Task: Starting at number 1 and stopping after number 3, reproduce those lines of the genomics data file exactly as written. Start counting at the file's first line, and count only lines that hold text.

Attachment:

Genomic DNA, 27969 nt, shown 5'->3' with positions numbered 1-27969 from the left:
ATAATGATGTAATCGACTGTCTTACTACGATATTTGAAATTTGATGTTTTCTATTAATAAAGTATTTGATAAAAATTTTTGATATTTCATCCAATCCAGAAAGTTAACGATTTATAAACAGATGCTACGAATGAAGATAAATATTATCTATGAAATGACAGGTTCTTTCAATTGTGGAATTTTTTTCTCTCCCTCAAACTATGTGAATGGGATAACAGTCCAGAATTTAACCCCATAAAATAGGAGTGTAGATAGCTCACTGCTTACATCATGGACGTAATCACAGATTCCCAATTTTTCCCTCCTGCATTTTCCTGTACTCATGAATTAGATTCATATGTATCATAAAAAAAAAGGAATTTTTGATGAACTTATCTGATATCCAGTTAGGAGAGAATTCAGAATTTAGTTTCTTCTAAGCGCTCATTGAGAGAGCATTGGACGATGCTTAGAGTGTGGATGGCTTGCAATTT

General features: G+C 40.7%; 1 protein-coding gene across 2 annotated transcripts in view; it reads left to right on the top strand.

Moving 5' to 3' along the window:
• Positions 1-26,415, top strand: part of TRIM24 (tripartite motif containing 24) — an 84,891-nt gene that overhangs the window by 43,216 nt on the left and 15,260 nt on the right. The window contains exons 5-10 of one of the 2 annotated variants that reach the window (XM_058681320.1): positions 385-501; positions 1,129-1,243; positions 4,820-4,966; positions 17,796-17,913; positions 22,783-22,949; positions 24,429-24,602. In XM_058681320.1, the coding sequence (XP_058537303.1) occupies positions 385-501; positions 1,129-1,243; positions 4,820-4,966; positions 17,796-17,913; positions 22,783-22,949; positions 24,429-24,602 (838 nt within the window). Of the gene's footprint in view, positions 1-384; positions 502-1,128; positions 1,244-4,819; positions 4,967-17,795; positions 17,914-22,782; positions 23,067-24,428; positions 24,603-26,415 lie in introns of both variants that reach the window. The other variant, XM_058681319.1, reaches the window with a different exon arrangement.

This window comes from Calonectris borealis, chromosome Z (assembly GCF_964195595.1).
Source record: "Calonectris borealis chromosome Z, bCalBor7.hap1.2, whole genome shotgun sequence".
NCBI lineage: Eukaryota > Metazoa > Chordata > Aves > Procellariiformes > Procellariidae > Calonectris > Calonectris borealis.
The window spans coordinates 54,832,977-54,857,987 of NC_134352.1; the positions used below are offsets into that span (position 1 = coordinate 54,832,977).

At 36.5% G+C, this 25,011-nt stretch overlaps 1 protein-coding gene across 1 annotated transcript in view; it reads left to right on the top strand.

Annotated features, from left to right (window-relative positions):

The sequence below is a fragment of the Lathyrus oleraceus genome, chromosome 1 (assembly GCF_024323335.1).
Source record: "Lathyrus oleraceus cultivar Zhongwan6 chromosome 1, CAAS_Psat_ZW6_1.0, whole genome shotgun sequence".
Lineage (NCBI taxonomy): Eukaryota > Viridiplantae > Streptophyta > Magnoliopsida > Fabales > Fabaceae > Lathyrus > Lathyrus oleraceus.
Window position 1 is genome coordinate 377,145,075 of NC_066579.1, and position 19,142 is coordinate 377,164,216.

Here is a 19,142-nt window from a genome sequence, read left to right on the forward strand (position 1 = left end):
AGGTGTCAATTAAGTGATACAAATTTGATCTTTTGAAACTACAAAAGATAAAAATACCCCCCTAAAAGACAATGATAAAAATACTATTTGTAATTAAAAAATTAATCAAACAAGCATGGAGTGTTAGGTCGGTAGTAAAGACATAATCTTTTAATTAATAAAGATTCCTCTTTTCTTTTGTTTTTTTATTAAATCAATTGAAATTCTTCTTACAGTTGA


Genomic DNA, 27969 nt, shown 5'->3' with positions numbered 1-27969 from the left:
ATAATGATGTAATCGACTGTCTTACTACGATATTTGAAATTTGATGTTTTCTATTAATAAAGTATTTGATAAAAATTTTTGATATTTCATCCAATCCAGAAAGTTAACGATTTATAAACAGATGCTACGAATGAAGATAAATATTATCTATGAAATGACAGGTTCTTTCAATTGTGGAATTTTTTTCTCTCCCTCAAACTATGTGAATGGGATAACAGTCCAGAATTTAACCCCATAAAATAGGAGTGTAGATAGCTCACTGCTTACATCATGGACGTAATCACAGATTCCCAATTTTTCCCTCCTGCATTTTCCTGTACTCATGAATTAGATTCATATGTATCATAAAAAAAAAGGAATTTTTGATGAACTTATCTGATATCCAGTTAGGAGAGAATTCAGAATTTAGTTTCTTCTAAGCGCTCATTGAGAGAGCATTGGACGATGCTTAGAGTGTGGATGGCTTGCAATTT

General features: G+C 40.7%; 1 protein-coding gene across 2 annotated transcripts in view; it reads left to right on the top strand.